March 1, 2017 at 6:59 pm

    There is a way to unseat conflicted, unrepresentative party twerps like Gutwien, but it requires that the voters change their ways and stop voting for candidates that promise to deliver what the voters want with no ability to, and little intent of ever delivering. Clearly that long worn robe is getting tattered and covered in filth.

    We need to start electing independent representatives who are prepared to do two things.

    1 Represent all their constituents, without fear or favour, and without interjecting their personal bias, dogma, ideology or pet scheme into the mix.

    2 Consider all those representations, in concert with their fellow representatives, against the test of “the greatest possible common good”, and make policy and legislation to that end.

    Perhaps then we might avoid the obscene cluster fuck that has seen significant wealth leave this state to pamper the Farrell family and their pet nags. As a bonus many of the other problems might get fixed as well.

    What we keep doing ain’t working. Let’s try something different.

  19. john hayward

    March 1, 2017 at 6:20 pm

    A concentrate of Boyce’s book can be found in Amanda Lohrey’s fine review of it in the March issue of The Monthly …


    In the same issue is Don Watson’s vivisection of Eric Abetz’s greatly preferred Don – Trump (“American berserk”).

    John Hayward

  20. john hayward

    March 1, 2017 at 11:51 am

    James Boyce seems to find unimaginable the notion of a Tas politician acting in the interests of himself/herself and/or a powerful supporter rather than the public interest.

    While it does seem to defy both economic and moral logic, it is also the logic on which most corrupt conservative states operate. Control and dominance seems to trump general prosperity and harmony in their priorities every time. I suspect they take almost as much satisfaction from the conquest of their perceived economic enemies as from their own material gain.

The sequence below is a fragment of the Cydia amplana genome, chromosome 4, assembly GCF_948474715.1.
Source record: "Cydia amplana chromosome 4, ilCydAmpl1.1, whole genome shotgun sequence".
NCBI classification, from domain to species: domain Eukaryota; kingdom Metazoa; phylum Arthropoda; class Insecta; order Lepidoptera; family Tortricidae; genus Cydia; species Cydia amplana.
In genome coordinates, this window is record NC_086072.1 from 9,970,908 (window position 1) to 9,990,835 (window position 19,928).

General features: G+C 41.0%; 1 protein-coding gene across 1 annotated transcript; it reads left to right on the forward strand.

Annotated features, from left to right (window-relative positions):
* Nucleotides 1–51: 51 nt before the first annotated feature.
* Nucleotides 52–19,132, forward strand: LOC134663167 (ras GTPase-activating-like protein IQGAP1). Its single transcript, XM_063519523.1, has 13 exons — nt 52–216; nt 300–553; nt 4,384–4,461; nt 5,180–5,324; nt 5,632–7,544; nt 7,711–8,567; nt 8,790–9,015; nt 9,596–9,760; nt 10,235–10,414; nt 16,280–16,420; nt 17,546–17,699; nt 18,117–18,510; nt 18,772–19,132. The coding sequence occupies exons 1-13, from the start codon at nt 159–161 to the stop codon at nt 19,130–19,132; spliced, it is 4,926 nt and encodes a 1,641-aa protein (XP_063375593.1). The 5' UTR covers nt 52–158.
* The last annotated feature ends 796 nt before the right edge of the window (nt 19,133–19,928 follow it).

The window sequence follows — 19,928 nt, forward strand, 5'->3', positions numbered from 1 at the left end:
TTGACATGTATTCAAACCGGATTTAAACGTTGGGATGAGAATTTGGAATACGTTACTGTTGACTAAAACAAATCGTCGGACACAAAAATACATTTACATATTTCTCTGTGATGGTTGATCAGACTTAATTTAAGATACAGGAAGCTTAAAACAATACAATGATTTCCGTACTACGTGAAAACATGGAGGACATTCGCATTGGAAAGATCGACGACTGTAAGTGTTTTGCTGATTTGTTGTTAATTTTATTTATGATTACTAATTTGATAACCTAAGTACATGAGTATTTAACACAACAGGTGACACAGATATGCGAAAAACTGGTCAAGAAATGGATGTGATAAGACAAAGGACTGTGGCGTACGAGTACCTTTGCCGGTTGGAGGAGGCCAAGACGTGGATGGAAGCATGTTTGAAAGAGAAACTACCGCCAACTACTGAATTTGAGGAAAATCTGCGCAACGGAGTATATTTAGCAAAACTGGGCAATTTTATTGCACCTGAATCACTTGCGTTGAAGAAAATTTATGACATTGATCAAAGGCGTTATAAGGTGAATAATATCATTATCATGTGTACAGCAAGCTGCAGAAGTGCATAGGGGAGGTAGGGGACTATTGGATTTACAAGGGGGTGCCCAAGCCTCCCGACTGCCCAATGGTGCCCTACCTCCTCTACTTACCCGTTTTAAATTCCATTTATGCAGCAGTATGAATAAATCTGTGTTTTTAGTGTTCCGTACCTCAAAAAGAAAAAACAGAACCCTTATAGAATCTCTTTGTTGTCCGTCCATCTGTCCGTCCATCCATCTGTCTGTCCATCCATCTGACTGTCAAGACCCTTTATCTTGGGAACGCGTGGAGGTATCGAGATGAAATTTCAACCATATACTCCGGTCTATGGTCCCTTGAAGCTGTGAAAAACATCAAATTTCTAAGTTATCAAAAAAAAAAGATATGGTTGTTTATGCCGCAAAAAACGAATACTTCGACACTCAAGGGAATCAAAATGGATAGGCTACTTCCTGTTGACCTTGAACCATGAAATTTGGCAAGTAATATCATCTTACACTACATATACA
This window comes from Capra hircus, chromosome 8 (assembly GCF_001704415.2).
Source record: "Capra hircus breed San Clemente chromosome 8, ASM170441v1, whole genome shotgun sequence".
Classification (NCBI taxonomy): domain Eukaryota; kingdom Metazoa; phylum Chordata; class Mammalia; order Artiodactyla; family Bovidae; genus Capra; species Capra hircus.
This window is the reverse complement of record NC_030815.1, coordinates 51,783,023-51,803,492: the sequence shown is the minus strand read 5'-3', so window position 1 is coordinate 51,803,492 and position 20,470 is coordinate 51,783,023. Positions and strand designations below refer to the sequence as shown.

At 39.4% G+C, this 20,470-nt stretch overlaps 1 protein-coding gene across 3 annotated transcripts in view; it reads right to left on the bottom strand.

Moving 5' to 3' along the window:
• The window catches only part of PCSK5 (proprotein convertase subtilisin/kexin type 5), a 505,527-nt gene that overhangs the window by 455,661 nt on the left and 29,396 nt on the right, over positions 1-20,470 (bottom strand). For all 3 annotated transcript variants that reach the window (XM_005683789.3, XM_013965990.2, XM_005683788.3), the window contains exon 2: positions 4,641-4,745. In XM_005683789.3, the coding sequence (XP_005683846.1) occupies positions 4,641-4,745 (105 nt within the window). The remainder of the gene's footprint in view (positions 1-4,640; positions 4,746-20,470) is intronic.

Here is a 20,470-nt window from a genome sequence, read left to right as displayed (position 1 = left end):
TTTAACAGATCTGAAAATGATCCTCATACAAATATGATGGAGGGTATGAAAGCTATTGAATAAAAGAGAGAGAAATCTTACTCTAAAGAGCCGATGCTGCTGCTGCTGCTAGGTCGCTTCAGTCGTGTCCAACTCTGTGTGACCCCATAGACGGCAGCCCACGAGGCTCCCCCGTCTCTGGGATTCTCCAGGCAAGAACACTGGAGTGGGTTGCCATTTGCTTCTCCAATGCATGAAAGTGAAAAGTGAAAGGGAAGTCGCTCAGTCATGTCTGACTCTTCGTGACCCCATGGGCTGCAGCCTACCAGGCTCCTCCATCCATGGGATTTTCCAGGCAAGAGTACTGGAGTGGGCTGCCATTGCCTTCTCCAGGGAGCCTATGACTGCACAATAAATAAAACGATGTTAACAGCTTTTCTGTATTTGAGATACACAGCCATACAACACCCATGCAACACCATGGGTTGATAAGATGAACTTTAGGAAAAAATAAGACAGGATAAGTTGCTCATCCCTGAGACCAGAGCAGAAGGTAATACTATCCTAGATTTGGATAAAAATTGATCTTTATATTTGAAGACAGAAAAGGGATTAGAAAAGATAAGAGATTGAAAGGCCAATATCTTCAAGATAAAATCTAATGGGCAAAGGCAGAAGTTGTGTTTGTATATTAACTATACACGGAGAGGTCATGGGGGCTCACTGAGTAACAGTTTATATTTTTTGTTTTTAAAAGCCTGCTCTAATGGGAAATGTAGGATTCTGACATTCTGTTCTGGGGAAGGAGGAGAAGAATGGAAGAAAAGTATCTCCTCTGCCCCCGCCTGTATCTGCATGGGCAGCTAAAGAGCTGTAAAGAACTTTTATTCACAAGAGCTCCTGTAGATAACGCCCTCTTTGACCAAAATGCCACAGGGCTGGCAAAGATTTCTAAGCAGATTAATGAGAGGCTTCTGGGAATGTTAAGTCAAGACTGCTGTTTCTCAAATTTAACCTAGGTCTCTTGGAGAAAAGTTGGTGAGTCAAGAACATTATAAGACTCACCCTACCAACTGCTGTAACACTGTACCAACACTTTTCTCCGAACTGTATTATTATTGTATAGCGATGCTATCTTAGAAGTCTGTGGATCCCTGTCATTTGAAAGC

The meteoric passage of the Tas pulp mill, whose ultimate beneficiaries would have fitted in a few stretch limos while razing both the state’s treasury and its environment, is just one stirling example.

    It is no accident that the likes of Abetz, currently campaigning for a spurious wedge bribe of low income service workers, is the most powerful pollie in the state.

    John Hayward

  21. Mark Temby

    March 1, 2017 at 9:52 am

    I submitted a comment on football online gambling to Fairfax recently noting similar concerns to James Boyce’s preface like poorer socio economic regions, depression and a lack of government intervention given general knowledge of the problems. It was refused publication. People prefer to turn a blind eye than acknowledge a problem until it directly affects them.